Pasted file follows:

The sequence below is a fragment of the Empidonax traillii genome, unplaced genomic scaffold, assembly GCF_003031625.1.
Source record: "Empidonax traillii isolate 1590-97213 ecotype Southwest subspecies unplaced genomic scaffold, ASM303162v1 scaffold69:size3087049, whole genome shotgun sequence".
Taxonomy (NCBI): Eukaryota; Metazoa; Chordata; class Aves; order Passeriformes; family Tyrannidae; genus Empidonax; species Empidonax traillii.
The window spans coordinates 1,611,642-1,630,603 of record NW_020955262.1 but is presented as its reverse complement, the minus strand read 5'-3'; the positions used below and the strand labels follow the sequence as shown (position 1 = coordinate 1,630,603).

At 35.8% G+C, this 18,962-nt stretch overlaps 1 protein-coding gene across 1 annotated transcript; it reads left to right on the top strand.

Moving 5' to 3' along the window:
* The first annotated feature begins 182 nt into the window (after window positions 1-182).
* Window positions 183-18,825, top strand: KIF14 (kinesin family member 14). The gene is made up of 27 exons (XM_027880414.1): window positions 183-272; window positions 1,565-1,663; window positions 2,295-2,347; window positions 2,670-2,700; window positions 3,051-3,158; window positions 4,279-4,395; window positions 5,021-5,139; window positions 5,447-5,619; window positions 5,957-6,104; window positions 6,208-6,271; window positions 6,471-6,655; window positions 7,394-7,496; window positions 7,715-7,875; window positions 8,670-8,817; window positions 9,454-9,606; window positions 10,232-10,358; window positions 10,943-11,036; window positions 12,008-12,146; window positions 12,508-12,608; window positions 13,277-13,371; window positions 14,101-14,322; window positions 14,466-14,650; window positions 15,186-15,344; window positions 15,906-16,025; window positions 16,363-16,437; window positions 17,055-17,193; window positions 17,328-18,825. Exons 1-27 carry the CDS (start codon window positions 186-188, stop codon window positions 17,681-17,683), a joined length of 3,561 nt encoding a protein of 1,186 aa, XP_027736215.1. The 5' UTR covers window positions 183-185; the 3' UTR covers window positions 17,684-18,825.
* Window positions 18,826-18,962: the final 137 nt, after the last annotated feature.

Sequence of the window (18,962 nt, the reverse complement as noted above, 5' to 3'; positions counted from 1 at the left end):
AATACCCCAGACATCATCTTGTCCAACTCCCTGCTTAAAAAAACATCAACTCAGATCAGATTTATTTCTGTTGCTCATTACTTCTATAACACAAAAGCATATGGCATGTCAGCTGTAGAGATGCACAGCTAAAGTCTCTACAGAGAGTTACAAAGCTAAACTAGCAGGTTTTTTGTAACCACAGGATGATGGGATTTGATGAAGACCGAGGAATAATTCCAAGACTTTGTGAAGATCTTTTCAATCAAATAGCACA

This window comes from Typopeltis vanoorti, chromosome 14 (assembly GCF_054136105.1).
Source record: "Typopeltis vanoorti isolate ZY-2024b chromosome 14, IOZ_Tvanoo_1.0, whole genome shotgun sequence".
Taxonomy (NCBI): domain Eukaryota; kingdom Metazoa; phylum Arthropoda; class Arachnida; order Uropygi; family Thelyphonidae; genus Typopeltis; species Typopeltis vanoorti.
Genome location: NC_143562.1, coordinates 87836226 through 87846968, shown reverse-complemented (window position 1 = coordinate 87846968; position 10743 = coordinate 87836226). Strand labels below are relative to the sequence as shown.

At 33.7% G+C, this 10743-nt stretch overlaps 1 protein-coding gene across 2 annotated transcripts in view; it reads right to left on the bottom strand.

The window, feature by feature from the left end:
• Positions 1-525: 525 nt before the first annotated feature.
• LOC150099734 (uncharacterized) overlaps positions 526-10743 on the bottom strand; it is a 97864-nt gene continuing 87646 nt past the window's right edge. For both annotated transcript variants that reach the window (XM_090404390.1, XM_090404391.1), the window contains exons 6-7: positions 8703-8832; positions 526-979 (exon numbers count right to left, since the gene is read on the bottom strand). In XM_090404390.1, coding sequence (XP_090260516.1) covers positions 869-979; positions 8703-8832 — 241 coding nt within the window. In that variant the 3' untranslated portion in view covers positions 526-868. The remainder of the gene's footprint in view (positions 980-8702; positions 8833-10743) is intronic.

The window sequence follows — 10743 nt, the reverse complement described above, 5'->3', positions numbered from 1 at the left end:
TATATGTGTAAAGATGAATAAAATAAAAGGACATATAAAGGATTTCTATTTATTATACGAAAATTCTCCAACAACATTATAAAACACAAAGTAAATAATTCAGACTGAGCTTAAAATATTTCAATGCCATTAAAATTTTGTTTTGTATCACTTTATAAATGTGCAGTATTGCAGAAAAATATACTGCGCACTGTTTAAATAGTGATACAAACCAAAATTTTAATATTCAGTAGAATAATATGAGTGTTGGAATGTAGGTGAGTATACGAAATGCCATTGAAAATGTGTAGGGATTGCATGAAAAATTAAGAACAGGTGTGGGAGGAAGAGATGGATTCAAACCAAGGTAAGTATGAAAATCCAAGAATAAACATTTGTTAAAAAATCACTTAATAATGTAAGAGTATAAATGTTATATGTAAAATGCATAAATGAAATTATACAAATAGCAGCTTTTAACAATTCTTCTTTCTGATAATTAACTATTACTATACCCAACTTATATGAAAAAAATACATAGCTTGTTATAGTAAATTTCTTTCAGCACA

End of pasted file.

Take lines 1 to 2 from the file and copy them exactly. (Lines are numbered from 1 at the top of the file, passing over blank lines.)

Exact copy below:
The sequence below is a fragment of the Empidonax traillii genome, unplaced genomic scaffold, assembly GCF_003031625.1.
Source record: "Empidonax traillii isolate 1590-97213 ecotype Southwest subspecies unplaced genomic scaffold, ASM303162v1 scaffold69:size3087049, whole genome shotgun sequence".